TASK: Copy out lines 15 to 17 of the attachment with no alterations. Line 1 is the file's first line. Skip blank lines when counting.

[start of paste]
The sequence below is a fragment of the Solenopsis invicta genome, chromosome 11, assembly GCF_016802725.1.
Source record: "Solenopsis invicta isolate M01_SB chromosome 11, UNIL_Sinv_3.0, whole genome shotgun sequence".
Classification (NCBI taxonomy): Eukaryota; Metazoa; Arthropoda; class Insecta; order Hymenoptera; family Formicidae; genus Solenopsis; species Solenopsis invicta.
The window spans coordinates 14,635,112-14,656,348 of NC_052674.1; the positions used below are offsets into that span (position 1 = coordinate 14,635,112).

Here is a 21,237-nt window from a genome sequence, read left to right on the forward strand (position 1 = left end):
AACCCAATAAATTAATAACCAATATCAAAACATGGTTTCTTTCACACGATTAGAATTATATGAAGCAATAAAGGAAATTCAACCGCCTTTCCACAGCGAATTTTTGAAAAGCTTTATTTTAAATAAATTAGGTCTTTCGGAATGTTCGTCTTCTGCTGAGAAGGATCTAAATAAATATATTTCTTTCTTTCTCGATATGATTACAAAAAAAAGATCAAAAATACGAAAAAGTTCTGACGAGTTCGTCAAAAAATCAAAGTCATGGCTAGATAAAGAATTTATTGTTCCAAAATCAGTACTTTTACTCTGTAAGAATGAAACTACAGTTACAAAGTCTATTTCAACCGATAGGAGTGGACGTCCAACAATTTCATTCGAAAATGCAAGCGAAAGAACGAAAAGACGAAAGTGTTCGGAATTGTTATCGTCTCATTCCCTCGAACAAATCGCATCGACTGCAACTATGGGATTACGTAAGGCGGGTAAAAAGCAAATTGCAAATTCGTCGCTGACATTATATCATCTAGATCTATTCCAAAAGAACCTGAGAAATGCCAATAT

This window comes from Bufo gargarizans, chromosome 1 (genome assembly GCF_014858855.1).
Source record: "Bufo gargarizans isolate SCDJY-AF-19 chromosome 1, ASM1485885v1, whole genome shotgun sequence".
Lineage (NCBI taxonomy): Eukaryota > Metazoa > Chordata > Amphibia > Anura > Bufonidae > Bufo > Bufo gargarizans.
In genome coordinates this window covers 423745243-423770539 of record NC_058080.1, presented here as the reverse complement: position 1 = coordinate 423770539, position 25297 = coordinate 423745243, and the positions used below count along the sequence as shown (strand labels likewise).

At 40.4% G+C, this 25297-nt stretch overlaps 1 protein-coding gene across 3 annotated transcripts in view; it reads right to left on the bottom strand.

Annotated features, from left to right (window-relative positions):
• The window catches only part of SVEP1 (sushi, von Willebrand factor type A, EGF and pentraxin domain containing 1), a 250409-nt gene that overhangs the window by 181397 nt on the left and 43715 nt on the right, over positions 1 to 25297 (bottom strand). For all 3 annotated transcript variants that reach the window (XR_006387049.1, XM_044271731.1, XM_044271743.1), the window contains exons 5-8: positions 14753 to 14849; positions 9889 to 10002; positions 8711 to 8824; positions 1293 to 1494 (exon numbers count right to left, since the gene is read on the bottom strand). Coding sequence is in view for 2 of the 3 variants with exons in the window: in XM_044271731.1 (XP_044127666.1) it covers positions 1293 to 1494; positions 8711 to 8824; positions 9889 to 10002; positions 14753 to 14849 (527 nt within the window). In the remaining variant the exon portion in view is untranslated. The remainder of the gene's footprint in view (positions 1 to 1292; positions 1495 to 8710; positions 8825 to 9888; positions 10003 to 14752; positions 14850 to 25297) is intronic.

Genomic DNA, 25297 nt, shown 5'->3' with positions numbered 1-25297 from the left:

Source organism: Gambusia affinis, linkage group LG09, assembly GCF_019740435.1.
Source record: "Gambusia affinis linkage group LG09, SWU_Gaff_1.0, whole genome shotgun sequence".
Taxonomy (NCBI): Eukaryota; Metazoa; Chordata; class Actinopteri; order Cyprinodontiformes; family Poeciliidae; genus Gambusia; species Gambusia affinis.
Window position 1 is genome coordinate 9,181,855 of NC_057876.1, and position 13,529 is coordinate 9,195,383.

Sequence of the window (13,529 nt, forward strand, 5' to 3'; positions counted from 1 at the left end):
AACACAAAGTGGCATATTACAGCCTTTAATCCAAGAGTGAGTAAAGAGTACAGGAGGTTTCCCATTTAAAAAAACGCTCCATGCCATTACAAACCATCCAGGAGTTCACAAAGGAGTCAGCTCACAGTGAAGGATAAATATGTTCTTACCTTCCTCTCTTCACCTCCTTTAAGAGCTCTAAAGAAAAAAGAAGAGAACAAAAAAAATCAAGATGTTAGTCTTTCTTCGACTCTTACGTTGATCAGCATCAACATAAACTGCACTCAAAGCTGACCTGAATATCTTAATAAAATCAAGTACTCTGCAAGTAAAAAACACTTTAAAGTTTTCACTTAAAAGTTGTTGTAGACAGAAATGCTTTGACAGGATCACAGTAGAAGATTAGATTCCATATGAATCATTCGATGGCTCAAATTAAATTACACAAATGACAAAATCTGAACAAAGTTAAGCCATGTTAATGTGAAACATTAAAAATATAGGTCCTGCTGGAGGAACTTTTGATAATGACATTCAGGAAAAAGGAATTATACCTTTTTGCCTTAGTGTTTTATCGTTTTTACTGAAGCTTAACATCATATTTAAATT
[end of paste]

Source organism: Gambusia affinis, linkage group LG09, assembly GCF_019740435.1.
Source record: "Gambusia affinis linkage group LG09, SWU_Gaff_1.0, whole genome shotgun sequence".
Taxonomy (NCBI): Eukaryota; Metazoa; Chordata; class Actinopteri; order Cyprinodontiformes; family Poeciliidae; genus Gambusia; species Gambusia affinis.